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Extra veggies grown by Harold and Judy Berger go to St. Vincent de Paul Food Bank.

NEWS-TIMES/HILLSBORO TRIBUNE PHOTO: KATHY FULLER - Harold and Judy Berger had raised garden beds built in their yard to make it easier to tend their garden without bending so far.Two longtime Hillsboro residents have been using their green thumbs to give back to the community.

Harold and Judy Berger have lived in their Northeast Hillsboro home for 42 years. The couple has had always had a knack for gardening, but lately, they've changed things up in the form of an adaptive garden to make upkeep of their small crops easier.

"A while back, before we even started work on the adaptive garden, we wanted to cut back on yard work, so we began taking out grass," said Judy. "More recently, we've been having problems with bending over to deal with the garden."

In addition, an aggressive weed was beginning to take over their garden area.

Judy began noticing gardening beds popping up at apartment complexes and around the community at their neighbors' houses. In May the couple decided to call Jordan's Lawnscape & More to assist them with overhauling their garden setup.

"It was either install these new garden beds or move to assisted living," said Judy.

"Ever since they came to do the work, we haven't seen any weeds," said Harold.

Now that the new custom raised beds (two, two and a half and three feet high) are installed, with new garden mix to boot, the couple has an easier time getting in their exercise and at the same time maintaining the garden.

"Watering this summer was a challenge. It was really, really hot," said Judy. "But we ended up having good growth. Too much, in fact."

The Bergers' garden features 15 different types of tomatoes (Harold's favorite), zucchini, cucumbers, onions, lettuce, cabbage, radishes, basil, mint, oregano, parsley and a few other small plants.

A couple of years ago, Judy turned the large side yard into the "Michelle Obama" garden, named after the previous First Lady, whom she admires. The spot features blueberries, strawberries and raspberries.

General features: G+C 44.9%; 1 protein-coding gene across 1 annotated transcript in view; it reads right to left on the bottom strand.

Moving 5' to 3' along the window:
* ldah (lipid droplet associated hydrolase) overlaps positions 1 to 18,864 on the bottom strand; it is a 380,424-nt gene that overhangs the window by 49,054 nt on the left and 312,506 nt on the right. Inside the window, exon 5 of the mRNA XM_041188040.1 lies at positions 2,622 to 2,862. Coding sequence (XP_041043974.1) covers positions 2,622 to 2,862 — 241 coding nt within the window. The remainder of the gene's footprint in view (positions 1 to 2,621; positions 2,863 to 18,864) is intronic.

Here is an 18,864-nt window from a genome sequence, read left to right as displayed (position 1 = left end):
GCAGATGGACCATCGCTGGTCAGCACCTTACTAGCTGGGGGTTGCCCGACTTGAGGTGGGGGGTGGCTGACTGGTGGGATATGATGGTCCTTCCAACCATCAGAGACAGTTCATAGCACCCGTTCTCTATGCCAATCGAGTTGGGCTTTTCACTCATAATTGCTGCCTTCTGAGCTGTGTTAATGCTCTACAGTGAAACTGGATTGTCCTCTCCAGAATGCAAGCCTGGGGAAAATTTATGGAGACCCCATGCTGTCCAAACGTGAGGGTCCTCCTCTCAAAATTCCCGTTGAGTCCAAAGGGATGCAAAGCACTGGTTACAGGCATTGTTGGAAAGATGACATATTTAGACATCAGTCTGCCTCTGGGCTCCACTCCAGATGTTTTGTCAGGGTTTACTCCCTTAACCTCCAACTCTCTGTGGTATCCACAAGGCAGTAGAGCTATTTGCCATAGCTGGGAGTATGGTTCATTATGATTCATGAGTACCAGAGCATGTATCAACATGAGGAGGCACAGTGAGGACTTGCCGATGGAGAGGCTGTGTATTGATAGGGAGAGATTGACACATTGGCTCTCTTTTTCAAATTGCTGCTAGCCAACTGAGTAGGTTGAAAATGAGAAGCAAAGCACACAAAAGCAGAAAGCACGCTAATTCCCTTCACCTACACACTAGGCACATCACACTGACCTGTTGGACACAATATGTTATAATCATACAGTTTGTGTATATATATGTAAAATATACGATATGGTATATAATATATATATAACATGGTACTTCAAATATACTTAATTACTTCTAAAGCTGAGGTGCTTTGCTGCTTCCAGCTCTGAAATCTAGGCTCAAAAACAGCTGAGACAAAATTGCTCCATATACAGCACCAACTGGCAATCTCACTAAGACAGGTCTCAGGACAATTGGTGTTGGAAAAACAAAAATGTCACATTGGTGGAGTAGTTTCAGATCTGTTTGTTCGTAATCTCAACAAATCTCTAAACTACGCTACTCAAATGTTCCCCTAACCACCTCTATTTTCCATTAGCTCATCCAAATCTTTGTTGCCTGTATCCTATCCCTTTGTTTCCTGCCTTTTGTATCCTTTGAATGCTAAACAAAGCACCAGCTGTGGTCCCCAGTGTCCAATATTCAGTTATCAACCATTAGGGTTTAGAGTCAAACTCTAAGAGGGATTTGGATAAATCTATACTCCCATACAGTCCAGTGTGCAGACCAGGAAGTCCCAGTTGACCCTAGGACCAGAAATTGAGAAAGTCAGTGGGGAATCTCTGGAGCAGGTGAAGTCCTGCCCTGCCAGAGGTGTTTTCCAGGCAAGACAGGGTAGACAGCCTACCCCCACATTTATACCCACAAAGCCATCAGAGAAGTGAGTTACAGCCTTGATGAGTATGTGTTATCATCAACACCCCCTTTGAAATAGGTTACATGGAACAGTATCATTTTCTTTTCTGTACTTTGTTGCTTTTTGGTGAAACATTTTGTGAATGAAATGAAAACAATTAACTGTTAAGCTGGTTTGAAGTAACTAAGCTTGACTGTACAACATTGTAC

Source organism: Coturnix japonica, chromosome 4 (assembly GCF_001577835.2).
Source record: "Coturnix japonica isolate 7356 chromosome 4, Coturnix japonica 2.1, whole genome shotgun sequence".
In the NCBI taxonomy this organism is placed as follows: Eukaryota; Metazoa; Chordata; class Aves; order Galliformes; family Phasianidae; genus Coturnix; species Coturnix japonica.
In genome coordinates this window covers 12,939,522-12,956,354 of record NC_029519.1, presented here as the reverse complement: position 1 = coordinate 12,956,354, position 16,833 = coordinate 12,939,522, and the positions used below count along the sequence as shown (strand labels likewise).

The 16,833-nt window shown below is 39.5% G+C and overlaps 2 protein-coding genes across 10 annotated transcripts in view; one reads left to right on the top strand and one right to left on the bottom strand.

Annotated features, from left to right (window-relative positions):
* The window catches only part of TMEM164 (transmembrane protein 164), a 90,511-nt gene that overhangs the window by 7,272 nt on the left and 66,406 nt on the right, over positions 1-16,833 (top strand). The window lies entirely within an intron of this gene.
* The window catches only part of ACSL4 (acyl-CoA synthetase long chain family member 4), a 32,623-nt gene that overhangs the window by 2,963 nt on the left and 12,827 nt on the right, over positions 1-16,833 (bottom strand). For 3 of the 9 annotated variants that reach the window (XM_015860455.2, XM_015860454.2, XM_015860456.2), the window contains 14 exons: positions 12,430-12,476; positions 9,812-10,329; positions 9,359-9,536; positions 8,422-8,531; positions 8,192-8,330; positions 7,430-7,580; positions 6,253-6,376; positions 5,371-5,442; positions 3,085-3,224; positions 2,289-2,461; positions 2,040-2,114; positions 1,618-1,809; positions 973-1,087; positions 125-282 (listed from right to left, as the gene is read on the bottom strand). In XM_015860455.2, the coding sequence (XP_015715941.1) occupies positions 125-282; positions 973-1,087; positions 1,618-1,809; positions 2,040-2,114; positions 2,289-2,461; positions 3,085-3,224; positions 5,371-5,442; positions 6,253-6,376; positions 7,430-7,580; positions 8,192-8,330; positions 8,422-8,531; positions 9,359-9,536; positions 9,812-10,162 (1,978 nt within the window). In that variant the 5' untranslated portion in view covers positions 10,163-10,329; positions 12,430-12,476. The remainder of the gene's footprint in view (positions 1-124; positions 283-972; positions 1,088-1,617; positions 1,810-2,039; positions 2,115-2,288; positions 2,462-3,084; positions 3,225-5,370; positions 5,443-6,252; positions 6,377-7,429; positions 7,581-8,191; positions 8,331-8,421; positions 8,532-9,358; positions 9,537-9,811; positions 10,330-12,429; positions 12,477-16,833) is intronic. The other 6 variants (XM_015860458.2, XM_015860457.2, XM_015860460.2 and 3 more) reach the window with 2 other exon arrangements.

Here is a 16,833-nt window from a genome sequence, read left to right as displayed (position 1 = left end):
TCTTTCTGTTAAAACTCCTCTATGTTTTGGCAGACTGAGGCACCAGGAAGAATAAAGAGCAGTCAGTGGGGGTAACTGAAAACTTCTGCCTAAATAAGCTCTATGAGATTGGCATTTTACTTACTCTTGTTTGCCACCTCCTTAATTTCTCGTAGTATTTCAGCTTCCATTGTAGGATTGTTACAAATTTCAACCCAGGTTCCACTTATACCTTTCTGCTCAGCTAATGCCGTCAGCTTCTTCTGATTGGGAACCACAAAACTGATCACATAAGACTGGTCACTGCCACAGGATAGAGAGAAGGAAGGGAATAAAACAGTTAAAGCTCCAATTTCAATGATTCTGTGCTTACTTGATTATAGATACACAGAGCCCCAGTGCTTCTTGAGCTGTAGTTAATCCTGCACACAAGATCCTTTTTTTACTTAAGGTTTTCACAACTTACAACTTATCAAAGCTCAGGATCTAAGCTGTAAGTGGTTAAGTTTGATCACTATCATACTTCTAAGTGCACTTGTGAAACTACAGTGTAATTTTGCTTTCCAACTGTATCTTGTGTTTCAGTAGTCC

The Bergers make dishes like coleslaw, salads, pizzas, salsa, casseroles, seasoned yogurt and and zucchini bread. Whatever produce they have left over — and it's a lot — they donate to St. Vincent DePaul Food Bank through St. Matthew Catholic Church.

"We know the people, we have many friends there, and it's a worthwhile cause," said Judy. "We also give a lot to our neighbors and friends. We maintain this garden for our health, but also to give back to the community."

Harold estimates they've donated around 200 pounds of produce to the food bank this summer.

The couple noted that the tomatoes are juicier when homegrown, and the plants grow faster.

"This was our experiment, so we may look into growing some other things in the future when seasons change," said Judy. "We're into efficiency and giving to others moreso than making our garden look good. It keeps us busy."

Over the years, Harold and Judy have done a lot of traveling, especially in Europe. They also enjoy keeping a close eye on politics and sports. And they have two daughters, one currently living in London, the other Seattle. For now, they'll continue to focus on their health and donating their garden surplus.

"It's perfect, organic and healthy," said Judy. "And it's also a great way for us stay active. Our garden really does give us the chance to do that."

NEWS-TIMES/HILLSBORO TRIBUNE PHOTO: KATHY FULLER - This lemon cucumber plant seems to like the Bergers' adaptive garden bed, taking over the whole plot and cascading down the sides.

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